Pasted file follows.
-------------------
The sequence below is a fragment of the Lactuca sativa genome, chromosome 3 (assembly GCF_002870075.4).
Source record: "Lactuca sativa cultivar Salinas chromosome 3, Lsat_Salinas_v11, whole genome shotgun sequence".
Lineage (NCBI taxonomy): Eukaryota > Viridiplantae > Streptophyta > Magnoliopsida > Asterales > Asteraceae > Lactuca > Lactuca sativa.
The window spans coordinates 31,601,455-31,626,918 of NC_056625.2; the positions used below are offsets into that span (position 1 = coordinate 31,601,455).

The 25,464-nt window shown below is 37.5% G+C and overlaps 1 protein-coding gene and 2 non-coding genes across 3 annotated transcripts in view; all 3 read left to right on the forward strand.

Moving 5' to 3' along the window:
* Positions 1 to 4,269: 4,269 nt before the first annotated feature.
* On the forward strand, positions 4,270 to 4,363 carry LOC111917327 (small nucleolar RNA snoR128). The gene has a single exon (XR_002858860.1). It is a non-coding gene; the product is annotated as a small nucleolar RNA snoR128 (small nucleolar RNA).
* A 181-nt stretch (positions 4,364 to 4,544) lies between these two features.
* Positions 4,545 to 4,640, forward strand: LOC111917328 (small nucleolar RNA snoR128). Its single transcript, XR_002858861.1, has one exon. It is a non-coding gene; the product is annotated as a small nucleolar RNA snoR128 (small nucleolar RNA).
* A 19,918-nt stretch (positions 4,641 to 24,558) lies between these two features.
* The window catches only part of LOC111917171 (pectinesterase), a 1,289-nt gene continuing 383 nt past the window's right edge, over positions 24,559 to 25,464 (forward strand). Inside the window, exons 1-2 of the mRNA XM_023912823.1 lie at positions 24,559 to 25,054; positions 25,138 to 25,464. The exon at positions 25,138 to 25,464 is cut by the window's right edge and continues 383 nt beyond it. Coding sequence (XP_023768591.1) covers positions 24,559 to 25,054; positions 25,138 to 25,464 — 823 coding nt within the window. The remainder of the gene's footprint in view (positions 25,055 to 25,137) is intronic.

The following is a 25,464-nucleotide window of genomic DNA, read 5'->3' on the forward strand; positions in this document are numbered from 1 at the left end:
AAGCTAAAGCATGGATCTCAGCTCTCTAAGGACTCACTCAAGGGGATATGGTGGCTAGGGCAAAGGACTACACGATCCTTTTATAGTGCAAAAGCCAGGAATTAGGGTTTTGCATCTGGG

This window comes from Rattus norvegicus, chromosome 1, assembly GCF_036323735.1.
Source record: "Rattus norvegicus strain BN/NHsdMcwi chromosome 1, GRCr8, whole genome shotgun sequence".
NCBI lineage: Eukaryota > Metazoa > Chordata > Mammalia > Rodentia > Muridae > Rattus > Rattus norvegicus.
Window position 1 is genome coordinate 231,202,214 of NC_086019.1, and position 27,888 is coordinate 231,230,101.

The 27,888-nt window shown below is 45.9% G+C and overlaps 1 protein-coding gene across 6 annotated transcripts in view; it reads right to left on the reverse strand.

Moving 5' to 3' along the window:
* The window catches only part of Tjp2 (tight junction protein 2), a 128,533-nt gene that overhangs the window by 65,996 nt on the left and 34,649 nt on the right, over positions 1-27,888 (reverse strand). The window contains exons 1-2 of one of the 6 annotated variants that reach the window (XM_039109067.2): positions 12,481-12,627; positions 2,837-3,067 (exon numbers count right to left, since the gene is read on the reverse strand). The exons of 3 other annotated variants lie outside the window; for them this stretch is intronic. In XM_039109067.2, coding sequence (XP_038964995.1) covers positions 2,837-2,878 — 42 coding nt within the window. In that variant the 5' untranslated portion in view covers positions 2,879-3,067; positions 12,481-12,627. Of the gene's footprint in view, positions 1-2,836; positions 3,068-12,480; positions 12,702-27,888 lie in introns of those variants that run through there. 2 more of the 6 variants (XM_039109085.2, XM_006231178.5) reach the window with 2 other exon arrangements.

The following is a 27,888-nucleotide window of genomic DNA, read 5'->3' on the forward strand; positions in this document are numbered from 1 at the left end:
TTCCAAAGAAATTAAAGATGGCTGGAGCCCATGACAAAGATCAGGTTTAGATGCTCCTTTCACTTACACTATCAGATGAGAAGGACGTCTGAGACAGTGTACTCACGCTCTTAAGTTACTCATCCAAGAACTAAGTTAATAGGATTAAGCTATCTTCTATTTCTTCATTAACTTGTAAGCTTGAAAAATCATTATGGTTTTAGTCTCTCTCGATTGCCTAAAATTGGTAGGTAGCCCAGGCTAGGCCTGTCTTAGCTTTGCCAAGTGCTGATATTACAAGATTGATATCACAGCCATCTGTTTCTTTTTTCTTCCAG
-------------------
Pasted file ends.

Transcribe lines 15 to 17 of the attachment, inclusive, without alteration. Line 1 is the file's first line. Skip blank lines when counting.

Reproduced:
This window comes from Rattus norvegicus, chromosome 1, assembly GCF_036323735.1.
Source record: "Rattus norvegicus strain BN/NHsdMcwi chromosome 1, GRCr8, whole genome shotgun sequence".
NCBI lineage: Eukaryota > Metazoa > Chordata > Mammalia > Rodentia > Muridae > Rattus > Rattus norvegicus.